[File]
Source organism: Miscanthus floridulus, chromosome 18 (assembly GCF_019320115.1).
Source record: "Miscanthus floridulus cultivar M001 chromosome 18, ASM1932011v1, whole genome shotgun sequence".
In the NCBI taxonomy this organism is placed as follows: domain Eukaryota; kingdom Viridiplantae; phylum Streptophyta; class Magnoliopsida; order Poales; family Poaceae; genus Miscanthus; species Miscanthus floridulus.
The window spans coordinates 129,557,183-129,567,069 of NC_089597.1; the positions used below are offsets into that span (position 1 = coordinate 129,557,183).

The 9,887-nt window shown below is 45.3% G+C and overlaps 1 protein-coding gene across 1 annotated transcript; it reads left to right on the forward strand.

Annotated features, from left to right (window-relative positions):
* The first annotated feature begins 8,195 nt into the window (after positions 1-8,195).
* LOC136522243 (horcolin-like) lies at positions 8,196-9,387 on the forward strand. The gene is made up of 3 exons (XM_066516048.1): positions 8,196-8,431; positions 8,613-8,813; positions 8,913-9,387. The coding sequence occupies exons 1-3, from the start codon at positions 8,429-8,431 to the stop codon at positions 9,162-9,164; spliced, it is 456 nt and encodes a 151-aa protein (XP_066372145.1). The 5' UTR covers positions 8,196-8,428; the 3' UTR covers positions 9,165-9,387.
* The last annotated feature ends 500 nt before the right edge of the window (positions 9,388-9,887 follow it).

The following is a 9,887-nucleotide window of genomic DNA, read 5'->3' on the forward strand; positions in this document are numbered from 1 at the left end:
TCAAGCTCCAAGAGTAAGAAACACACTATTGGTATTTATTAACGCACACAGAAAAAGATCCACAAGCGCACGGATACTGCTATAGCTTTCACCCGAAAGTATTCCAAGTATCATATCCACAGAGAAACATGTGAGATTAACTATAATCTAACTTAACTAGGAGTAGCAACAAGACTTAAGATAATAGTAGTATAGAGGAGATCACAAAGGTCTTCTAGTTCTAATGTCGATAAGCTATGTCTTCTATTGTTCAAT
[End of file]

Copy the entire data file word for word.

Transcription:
Source organism: Miscanthus floridulus, chromosome 18 (assembly GCF_019320115.1).
Source record: "Miscanthus floridulus cultivar M001 chromosome 18, ASM1932011v1, whole genome shotgun sequence".
In the NCBI taxonomy this organism is placed as follows: domain Eukaryota; kingdom Viridiplantae; phylum Streptophyta; class Magnoliopsida; order Poales; family Poaceae; genus Miscanthus; species Miscanthus floridulus.
The window spans coordinates 129,557,183-129,567,069 of NC_089597.1; the positions used below are offsets into that span (position 1 = coordinate 129,557,183).

The 9,887-nt window shown below is 45.3% G+C and overlaps 1 protein-coding gene across 1 annotated transcript; it reads left to right on the forward strand.

Annotated features, from left to right (window-relative positions):
* The first annotated feature begins 8,195 nt into the window (after positions 1-8,195).
* LOC136522243 (horcolin-like) lies at positions 8,196-9,387 on the forward strand. The gene is made up of 3 exons (XM_066516048.1): positions 8,196-8,431; positions 8,613-8,813; positions 8,913-9,387. The coding sequence occupies exons 1-3, from the start codon at positions 8,429-8,431 to the stop codon at positions 9,162-9,164; spliced, it is 456 nt and encodes a 151-aa protein (XP_066372145.1). The 5' UTR covers positions 8,196-8,428; the 3' UTR covers positions 9,165-9,387.
* The last annotated feature ends 500 nt before the right edge of the window (positions 9,388-9,887 follow it).

The following is a 9,887-nucleotide window of genomic DNA, read 5'->3' on the forward strand; positions in this document are numbered from 1 at the left end:
TCAAGCTCCAAGAGTAAGAAACACACTATTGGTATTTATTAACGCACACAGAAAAAGATCCACAAGCGCACGGATACTGCTATAGCTTTCACCCGAAAGTATTCCAAGTATCATATCCACAGAGAAACATGTGAGATTAACTATAATCTAACTTAACTAGGAGTAGCAACAAGACTTAAGATAATAGTAGTATAGAGGAGATCACAAAGGTCTTCTAGTTCTAATGTCGATAAGCTATGTCTTCTATTGTTCAAT